In the north, winter comes every year. With it comes the need to protect those toys you love to play with during the summer from the harsh weather and cold temperatures. You also need to make sure they are stored properly so when spring time comes you can simply go out and start your adventures all over again.
Grease and Lubrication
No matter what kind of toys you have, from ATV’s and motorcycles to bicycles and skateboards, exposed metal can rust in the damp months of winter, especially since water that accumulates will not evaporate the way it does in the summer.
The bearings on boat or ATV trailers should also be thoroughly packed with grease before they are stored. Every moving part should be lubricated with the proper oil to prevent rust and keep them from seizing during the winter.
Your gasoline powered toys are susceptible to a couple of issues when they are being stored. First of all, today’s gas does not contain lead and some of the other preservatives of gas in years past, so it tends to go bad.
To prevent this, you need to add a stabilizing compound to the fuel to help preserve it until you are ready to ride again. If your machines are older and carbureted, you need to drain the carbs as well, as the stabilizer will not work well in those lower volumes of fuel.
Fuel will also attract water, so filling the tank and leaving little space at the top is actually better than leaving it empty. Using a fuel dryer like Heet to treat the fuel in the spring will also help your first ride go smoothly.
You should fully service all of your equipment before putting it away for winter. All of the fluids that need changing should be changed, and topped off. This includes coolant, transmission fluids where applicable, and transfer case and differential fluids in ATV’s. Even if you plan to ride them on a limited basis in the winter months, still prepare them as if you won’t.
Brake fluid especially is hygroscopic, and attracts water. You should make sure that your system is well sealed and that fluids are full. If brake fluid takes on water, it turns a darker color than normal. This can also indicate the presence of contaminants, and at that point the brake fluid should be replaced and the lines flushed.
Batteries are a constant expense, and some people buy new ones every year, while others have batteries that last season after season. What’s the difference? Maintenance.
Charge batteries fully before any items that have them are stored. Attach a trickle charger with the battery unhooked or removed and on a bench or shelf. This will enable them to remain fully charged throughout the season. It will also keep the electrolytes inside the battery warm, so they are much less likely to freeze.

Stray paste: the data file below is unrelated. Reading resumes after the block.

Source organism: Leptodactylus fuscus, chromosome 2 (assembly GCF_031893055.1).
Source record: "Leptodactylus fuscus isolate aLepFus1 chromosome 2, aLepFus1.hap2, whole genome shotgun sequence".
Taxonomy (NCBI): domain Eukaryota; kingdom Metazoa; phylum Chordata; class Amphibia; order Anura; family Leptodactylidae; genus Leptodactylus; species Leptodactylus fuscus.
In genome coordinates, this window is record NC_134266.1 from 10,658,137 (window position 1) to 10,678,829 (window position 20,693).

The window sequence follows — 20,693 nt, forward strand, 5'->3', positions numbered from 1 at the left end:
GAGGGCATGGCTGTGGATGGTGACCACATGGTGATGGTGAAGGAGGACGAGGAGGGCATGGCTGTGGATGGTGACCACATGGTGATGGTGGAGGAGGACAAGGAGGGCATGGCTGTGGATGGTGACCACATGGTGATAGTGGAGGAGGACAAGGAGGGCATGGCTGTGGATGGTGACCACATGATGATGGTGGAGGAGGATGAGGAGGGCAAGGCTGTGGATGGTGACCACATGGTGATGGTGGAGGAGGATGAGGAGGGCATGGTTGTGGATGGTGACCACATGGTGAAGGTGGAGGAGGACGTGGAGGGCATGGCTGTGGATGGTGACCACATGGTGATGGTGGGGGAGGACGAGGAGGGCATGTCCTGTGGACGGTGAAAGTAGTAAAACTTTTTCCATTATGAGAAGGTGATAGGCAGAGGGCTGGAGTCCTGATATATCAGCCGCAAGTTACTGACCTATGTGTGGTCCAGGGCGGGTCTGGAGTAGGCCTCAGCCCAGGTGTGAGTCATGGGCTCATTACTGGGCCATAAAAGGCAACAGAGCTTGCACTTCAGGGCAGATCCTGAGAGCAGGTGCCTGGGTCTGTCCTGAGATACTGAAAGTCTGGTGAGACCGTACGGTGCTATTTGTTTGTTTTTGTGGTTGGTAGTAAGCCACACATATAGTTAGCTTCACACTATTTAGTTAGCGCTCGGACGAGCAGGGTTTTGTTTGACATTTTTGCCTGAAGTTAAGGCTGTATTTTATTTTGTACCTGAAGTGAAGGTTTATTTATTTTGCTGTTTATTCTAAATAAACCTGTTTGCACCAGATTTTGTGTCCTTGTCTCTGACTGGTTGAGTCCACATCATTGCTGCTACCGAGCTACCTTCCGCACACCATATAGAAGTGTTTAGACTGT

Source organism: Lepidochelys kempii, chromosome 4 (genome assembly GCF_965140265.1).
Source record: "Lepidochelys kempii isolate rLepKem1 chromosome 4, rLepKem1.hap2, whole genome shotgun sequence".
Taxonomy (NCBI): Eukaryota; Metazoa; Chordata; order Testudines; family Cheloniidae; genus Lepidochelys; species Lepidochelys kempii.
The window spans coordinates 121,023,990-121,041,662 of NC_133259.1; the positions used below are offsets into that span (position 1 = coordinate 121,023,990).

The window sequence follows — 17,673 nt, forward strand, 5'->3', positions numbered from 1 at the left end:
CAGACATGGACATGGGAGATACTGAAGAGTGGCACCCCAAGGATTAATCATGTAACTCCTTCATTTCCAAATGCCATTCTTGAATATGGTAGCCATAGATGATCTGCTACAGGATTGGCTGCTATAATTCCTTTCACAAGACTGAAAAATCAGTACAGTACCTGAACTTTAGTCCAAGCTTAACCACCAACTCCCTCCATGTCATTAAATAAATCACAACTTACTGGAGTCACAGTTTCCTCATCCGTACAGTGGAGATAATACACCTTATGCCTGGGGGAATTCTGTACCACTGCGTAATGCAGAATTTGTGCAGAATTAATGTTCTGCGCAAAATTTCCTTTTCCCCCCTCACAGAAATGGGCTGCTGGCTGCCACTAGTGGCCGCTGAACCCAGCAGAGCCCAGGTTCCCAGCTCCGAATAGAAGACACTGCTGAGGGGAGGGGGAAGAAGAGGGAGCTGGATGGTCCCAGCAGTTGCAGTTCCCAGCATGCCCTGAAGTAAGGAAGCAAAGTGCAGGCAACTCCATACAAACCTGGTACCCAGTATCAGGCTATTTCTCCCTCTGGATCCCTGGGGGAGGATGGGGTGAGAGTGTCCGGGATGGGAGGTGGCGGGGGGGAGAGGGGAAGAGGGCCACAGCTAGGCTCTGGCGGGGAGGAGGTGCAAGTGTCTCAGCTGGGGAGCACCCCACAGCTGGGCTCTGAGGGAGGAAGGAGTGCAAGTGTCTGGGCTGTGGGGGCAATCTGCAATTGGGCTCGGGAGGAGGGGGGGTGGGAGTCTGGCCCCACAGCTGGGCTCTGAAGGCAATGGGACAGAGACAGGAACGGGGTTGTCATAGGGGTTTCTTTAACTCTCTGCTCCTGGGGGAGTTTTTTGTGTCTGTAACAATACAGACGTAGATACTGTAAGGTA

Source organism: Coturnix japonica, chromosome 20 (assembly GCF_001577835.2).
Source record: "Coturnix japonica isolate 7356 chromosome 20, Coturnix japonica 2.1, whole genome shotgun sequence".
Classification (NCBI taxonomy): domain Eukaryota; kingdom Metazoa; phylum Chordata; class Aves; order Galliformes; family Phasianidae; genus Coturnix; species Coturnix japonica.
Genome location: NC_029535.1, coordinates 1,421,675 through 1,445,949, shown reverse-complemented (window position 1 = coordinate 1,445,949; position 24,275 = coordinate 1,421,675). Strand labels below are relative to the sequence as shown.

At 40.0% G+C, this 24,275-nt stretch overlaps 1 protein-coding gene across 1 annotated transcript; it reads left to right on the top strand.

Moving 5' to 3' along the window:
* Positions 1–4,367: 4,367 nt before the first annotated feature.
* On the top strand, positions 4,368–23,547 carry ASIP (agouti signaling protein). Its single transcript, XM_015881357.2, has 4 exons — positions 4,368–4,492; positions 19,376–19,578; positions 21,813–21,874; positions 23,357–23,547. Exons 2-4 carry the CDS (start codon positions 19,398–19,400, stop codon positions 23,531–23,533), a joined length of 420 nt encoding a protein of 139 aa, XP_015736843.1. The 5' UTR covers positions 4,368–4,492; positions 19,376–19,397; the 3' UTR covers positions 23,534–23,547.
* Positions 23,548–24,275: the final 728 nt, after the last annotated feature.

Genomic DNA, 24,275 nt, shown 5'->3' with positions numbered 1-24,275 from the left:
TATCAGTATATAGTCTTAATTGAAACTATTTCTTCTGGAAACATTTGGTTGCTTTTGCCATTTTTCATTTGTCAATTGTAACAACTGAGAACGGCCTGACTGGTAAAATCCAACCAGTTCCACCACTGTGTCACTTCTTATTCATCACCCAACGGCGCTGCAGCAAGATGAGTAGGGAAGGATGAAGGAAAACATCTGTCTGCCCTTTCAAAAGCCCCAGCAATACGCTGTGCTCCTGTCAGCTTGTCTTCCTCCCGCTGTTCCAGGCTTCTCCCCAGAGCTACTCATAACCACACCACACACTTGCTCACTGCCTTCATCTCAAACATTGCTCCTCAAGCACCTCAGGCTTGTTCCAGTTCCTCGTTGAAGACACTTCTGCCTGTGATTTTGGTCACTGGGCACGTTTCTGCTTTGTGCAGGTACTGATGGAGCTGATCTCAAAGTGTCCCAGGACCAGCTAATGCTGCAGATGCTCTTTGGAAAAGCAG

You can also purchase gel batteries, and maintain them the same way. They are likely to last even longer than the traditional lead-acid type if taken care of well.
The point is, you don’t have to replace batteries annually if you protect them properly when they are not in use, which is better for both the environment and your budget.
Tires tend to lose air pressure in the winter simply because cold air does not take up as much room as hot air. This is why tires should be up off the ground as much as possible. Be sure they are inflated fully before you store them, and check pressures frequently throughout the winter months.
This will make it less likely they will crack from temperature changes, and ensures they will not decay or worse freeze to the surface they are sitting on and become useless.
Whenever possible, summer toys should be stored inside out of the weather during the winter months. Preferably that space should be climate controlled. You have a couple of options if you do not have that kind of storage space where you live.
You could rent a storage unit. This can get very expensive as climate controlled units for vehicles can run upward of $250 a month.
If you own your home, you can get one of those inexpensive garage kits that can be erected in a few days with the help of a few friends. This will not only give you a place to store your toys, but it can increase the value of your home.
If you cannot afford to do either of those things, invest in high quality covers for all of your summer toys. Tarps and ropes can be adequate if used properly, but a solid windstorm or hard freeze can render their protection useless.
Putting away your summer toys properly through the winter months will not only save you money, but ensure that your things are ready to play in the spring. From proper preparation to storage, follow these steps to keep them protected and functional.